Used the LightningCast product extensively for DSS purposes today. We had a pretend outdoor event located in Pueblo, Colorado. A very strong thunderstorm (MESH estimated nearly 3″ or larger hail at one point) which passed within a few miles to the south and east of the city. I used the LightningCast probabilities in AWIPS overlaid with satellite data to provide multiple updates to Emergency Management, using it to confidently state that probabilities of lightning were increasing as storms approached from the south. Lead time for action would have been within the 45 min to 1 hour range. Was able to confidently say they would see lightning within the 10 mile range a good 15-30 minutes before the first strike occurred within the range per the ENTLN network data. Below is the LightningCast time series as output on the webpage for the KPUB airport, which is very close to where the DSS event was taking place:

There is definitely some very actionable lead time here. As a forecaster, having this type of data available to me outside of AWIPS is a game changer. I know it may be challenging, but being able to click on a point like this and get this type of information would be huge for briefings and emails with decision makers. Right now we are limited to airports. Even a relatively coarse mesh that would allow me to pick a close point would be extremely useful if these images can’t be generated on the fly. Other possible ideas include only generating points within a certain LightningCast threshold (say 10%), or generating them on the fly based on a click query. That all said, even in its current form I will be using it going forward, and making a point to share it with my office and WCM for DSS.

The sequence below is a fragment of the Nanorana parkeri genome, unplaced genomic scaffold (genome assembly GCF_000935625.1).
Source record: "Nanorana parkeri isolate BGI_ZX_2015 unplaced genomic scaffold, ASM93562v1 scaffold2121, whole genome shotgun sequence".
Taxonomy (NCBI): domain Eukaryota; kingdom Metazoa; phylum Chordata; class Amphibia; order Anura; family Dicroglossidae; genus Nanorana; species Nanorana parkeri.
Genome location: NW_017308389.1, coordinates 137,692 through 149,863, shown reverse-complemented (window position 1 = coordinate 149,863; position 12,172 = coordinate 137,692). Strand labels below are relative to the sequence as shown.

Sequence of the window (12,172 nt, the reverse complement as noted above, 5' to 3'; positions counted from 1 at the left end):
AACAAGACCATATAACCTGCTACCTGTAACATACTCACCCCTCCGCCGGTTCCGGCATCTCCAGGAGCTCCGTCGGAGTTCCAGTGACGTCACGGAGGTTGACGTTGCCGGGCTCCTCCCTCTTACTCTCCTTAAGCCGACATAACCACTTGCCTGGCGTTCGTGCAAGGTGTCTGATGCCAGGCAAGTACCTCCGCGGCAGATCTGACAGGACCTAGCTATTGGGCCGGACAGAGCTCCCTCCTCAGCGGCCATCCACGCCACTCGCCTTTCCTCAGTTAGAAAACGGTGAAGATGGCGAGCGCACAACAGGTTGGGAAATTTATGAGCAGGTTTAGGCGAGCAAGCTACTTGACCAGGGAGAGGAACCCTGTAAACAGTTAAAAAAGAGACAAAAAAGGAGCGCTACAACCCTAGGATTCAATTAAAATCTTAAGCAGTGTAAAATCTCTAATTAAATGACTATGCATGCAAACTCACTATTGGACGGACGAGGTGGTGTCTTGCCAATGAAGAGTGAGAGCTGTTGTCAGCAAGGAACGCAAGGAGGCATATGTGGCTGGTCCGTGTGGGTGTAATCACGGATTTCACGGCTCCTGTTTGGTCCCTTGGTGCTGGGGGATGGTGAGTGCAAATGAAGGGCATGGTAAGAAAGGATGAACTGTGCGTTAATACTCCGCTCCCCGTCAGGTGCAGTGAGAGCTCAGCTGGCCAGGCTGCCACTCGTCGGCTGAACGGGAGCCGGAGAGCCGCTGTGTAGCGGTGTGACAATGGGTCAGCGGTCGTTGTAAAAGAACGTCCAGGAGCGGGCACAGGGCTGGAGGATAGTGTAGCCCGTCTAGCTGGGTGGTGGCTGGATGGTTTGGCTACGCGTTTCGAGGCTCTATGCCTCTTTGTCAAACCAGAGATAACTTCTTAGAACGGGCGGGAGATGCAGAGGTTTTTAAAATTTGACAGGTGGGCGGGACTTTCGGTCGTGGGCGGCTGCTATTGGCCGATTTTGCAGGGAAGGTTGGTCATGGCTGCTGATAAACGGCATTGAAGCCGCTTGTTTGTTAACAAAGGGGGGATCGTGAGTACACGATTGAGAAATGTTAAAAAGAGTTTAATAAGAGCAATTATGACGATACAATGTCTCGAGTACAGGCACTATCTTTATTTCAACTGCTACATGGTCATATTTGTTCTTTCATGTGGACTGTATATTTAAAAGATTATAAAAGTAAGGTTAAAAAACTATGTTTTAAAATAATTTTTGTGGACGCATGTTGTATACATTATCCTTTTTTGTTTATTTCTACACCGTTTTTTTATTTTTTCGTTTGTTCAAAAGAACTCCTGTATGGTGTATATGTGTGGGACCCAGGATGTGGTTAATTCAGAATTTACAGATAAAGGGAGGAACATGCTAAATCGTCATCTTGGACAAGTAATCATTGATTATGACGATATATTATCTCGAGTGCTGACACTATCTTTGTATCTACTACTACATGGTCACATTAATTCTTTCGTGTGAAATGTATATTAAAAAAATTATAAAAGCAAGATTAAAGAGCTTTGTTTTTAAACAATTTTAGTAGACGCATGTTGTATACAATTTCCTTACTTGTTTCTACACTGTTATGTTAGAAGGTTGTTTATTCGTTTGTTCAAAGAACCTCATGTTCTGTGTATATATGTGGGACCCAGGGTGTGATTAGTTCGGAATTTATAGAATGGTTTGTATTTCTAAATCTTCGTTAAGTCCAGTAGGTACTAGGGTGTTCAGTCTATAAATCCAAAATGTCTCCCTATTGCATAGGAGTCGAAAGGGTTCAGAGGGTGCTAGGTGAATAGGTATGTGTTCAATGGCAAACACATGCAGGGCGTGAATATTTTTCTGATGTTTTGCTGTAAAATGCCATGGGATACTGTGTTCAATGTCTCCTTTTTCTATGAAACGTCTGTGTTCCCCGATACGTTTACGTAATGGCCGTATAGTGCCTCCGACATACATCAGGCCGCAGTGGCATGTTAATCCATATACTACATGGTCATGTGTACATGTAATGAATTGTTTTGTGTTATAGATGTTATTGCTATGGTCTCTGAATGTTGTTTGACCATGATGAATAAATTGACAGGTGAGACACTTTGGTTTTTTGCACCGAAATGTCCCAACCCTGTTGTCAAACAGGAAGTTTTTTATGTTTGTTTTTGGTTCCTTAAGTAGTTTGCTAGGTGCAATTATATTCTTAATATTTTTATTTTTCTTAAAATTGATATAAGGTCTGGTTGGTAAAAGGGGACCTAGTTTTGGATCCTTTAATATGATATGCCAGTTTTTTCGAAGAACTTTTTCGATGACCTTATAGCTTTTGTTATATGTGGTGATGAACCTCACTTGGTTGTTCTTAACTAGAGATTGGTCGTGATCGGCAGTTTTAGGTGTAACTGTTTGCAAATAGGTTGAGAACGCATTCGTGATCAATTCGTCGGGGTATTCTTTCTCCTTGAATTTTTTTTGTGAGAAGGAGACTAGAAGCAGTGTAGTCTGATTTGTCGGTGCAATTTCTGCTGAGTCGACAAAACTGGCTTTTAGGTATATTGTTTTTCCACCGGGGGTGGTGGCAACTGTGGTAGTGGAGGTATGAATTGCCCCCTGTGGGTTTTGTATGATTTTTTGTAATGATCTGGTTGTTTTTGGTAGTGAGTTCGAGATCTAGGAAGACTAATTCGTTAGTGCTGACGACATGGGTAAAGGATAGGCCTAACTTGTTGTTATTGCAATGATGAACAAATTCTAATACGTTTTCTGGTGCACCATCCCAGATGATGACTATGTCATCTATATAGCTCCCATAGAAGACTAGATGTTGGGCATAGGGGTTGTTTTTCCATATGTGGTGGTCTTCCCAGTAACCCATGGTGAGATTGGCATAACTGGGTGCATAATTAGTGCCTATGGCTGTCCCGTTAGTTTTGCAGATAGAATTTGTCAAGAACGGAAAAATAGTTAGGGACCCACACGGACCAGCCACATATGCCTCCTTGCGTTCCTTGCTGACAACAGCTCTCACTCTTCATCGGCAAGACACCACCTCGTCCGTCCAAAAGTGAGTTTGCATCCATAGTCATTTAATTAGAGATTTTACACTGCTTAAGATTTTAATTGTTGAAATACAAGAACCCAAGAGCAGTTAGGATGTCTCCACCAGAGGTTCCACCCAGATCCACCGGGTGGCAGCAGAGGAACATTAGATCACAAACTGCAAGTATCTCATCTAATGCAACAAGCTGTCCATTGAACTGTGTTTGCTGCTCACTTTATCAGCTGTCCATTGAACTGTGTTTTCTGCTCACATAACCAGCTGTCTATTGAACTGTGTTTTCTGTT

I also made a social media type graphic using the LightningCast product for hikers, given the large number of mountains within the CWA. Perhaps would have been a bit more meaningful to have sent this as storms were beginning to form, but they were already cooking once we got spun up and started. Highest probabilities were hugging the mountains where storms were forming. If I were formally posting to social media, I may have added some lightning safety graphics or something to that effect as part of the post (twitter thread, multiple images in Facebook post).


This product does a great job in my opinion combining information from the FED and MFA. I found it useful for detecting lightning jumps within storms while still maintaining information about the overall coverage of lighting. Would happily use this as my primary GLM viewing option in AWIPS.